Human Rights Developments
Despite these obstacles, Macedonia has taken some significant steps toward democratization since declaring its independence four years ago. Substantive reform has opened the door to the Council of Europe and laid the foundation for a multiparty system based on the rule of law. Human rights are satisfactorily guaranteed in Macedonia's new constitution and relevant legislation. Nevertheless, while human rights are guaranteed in Macedonian law, their application has remained selective and incomplete.
The main human rights problem in 1995 was the treatment of national minorities. Macedonia has a vast number of minority groups, including Albanians, Turks, Roma, Serbs and Vlachs, all of whom reported state discrimination. While some of their complaints were politically motivated, the Macedonian government did not always take adequate steps to provide for basic minority rights, especially regarding equal access to state employment and education in minority languages. While the government addressed some of these problems in recent years, including a 1995 decision to expand the pedagogical academy in the Albanian language, the lack of improvement in many areas contributed to a deterioration in inter-ethnic relations.
By far the largest and most vocal of the ethnic communities is the Albanians who, according to official statistics, comprised almost one quarter of the population. Despite some improvements in recent years, Albanians were still grossly under represented in the police force and state administration, even in areas where they constituted a majority of the population. For example, Albanians made up 4.12 percent of the staff of the Ministry of the Interior (which includes the police) in June 1995, only a slight improvement from 1.7 percent in 1992. In addition, some voting districts in the western part of the country, where Albanians predominate, were three times larger than districts in the east inhabited primarily by ethnic Macedonians.
One major complaint of the Albanians concerned higher education in the Albanian language. An attempt in early 1995 to open a private Albanian-language university in Tetovo was deemed illegal by the state, and the university was ordered shut down. The initiative continued nevertheless, and one Albanian man was killed during clashes with police on the first day of classes on February 17. In April, the organizers of the university were sentenced to between eight months and two and one-half years' imprisonment after a trial that violated international standards of due process. They were released on bail one month later.
But Albanians were not the only victims. All citizens of Macedonia suffered from the country's weak democratic institutions, immature political parties and economic hardships. Despite the adoption of democratic legal standards, for example, there were numerous violations of due process in Macedonian courts. Defendants were sometimes held in detention for longer than the twenty-four hours allowed by Macedonian law, did not have proper access to a lawyer or were denied the right to a fair trial. The political opposition also reported continued mistreatment by the state during 1995, including phonetapping and police harassment.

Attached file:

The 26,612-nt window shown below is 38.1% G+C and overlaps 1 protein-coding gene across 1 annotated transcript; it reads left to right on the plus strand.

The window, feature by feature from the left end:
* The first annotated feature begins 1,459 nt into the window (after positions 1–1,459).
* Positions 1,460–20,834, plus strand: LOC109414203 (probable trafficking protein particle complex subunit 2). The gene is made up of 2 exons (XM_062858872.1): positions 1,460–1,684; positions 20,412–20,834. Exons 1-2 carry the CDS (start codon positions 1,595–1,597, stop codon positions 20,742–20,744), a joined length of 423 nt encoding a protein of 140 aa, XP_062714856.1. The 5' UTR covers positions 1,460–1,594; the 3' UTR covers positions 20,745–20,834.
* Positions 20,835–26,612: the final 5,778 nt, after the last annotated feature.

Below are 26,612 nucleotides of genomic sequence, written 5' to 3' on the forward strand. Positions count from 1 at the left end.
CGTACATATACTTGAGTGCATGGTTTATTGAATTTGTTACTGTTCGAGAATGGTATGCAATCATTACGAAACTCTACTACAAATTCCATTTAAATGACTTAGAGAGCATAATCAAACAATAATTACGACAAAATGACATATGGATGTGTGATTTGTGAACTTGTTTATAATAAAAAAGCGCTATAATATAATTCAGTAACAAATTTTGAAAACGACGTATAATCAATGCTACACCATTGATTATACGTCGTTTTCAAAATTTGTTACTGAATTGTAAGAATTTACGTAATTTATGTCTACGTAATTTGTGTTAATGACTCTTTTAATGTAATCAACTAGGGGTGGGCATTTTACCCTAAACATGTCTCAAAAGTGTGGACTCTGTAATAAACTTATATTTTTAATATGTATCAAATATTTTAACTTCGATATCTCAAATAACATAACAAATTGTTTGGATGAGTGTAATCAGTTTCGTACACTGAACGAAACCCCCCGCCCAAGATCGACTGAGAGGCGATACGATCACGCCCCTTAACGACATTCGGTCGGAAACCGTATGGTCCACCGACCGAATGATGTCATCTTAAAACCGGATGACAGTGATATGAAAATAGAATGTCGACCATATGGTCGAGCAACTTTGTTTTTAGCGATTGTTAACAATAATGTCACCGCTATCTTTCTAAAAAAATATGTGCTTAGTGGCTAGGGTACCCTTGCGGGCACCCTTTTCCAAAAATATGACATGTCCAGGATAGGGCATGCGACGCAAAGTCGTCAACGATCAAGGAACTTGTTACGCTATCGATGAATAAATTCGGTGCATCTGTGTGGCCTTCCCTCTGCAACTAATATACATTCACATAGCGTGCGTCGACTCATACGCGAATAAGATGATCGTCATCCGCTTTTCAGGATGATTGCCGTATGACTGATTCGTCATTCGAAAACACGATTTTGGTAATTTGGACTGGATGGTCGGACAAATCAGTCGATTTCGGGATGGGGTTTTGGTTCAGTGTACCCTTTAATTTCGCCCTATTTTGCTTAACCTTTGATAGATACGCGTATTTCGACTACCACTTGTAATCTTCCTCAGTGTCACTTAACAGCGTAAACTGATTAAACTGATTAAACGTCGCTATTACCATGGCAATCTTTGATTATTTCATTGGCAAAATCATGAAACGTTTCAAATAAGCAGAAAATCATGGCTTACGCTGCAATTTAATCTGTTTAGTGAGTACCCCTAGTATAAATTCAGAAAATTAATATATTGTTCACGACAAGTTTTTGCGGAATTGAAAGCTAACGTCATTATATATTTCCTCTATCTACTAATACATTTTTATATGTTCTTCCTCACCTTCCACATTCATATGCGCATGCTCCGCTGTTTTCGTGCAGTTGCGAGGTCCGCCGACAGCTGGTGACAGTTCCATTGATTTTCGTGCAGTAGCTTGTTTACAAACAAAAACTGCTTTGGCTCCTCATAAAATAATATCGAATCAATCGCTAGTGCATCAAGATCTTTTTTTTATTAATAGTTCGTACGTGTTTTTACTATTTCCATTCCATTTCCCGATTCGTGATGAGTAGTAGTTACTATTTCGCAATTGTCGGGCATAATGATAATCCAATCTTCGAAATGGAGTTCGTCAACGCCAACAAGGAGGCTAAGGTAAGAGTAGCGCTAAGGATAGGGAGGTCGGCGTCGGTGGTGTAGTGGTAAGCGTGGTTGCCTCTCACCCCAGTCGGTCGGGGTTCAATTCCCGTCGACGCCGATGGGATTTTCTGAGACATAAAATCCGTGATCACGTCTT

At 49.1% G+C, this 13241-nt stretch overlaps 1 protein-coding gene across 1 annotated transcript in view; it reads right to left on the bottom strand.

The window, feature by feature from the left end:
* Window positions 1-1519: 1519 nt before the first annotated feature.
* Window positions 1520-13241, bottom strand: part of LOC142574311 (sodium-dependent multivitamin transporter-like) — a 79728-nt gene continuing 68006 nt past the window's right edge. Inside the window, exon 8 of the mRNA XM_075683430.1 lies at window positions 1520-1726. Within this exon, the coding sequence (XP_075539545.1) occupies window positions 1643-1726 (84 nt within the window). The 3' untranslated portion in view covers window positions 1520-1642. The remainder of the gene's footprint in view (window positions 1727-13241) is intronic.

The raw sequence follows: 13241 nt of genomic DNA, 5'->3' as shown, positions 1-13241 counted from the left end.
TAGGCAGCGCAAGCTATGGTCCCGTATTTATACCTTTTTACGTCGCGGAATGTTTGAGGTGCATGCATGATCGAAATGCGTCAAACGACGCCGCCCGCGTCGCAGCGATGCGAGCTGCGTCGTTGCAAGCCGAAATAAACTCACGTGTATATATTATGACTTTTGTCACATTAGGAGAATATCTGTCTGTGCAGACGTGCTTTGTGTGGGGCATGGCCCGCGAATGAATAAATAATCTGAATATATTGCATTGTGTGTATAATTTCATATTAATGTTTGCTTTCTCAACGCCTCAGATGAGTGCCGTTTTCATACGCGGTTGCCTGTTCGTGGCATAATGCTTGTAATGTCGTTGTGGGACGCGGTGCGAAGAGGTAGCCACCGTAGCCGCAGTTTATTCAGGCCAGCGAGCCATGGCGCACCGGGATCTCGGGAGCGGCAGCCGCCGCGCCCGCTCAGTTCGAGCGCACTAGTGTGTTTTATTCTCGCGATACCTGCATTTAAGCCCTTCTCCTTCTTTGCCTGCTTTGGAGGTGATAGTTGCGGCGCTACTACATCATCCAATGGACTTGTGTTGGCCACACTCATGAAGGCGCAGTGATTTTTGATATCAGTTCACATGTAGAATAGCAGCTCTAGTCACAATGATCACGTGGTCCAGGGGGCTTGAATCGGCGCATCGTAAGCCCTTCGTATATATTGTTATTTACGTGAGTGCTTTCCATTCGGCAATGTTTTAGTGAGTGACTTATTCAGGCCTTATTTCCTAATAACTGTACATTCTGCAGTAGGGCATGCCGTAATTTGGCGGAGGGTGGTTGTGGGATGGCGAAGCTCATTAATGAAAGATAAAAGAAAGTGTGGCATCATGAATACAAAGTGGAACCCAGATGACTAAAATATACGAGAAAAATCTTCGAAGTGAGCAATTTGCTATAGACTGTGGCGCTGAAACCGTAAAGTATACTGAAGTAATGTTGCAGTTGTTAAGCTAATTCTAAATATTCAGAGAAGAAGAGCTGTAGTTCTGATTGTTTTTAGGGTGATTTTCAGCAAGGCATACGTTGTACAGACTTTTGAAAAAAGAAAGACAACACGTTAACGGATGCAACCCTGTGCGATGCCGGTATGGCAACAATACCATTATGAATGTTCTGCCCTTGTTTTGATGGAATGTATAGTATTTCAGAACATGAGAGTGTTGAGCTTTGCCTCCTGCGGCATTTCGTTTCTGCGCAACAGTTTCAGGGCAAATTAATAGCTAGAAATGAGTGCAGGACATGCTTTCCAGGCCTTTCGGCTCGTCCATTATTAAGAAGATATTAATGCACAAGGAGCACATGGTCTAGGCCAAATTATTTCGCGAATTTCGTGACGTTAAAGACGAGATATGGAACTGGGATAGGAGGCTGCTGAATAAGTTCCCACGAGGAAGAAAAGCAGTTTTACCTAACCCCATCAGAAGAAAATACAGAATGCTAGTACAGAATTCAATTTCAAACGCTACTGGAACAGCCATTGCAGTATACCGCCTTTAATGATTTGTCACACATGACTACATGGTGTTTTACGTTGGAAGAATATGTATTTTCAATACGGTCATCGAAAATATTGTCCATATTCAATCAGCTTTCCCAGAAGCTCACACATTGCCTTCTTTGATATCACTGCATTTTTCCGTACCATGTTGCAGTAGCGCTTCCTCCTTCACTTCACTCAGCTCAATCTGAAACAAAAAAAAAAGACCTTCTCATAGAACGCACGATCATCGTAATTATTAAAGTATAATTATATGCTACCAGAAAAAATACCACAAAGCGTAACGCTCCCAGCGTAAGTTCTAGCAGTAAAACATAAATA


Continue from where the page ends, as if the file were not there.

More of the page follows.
Freedom of the press also remained a concern during 1995. The state-run company Nova Makadonja maintained a virtual monopoly on printing and distribution, which severely limited the possibilities for an independent press. In May 1995, the government closed eighty-five private radio and television stations, including the most influential minority stations, allegedly for technical reasons. On December 17, the director of the private television station ART was detained and ordered to hand over a videotape of the founding of the university initiative in Tetovo. On February 17, the first day of classes in Tetovo, journalist Branko Gerovski was severely beaten by police as he left the scene of fighting between police and ethnic Albanians. The Interior Ministry subsequently disciplined the policemen responsible.
The Role of the International Community
The United Nations and OSCE
To preserve stability, however, both the U.N. and the OSCE tended at times to downplay human rights problems within the country. Only gentle criticism was directed against a friendly Macedonian government that is seen as a stabilizing force.
The United States maintained close relations with Macedonia after its independence from Yugoslavia in 1991, although Greek pressure prevented the establishment of full diplomatic relations until October 1995. Approximately 500 American troops were based in Macedonia during 1995 as part of the United Nations preventive deployment force. They were responsible for monitoring the border in the north between Macedonia and Serbia. Officially, U.S. assistance totaled approximately $25 million a year. Military cooperation was close, with a number of joint exercises taking place during 1995 and more planned for the coming year.
The Department of State's Country Report for Human Rights Practices in 1994 presented an accurate, though general, picture of human rights in Macedonia. Official U.S. statements on Macedonia were largely sympathetic to the government. Regarding inter-ethnic relations, the U.S. mostly called for "dialogue" and "tolerance" rather than criticize governmental actions.
The Right to Monitor
The Work of Human Rights Watch/Helsinki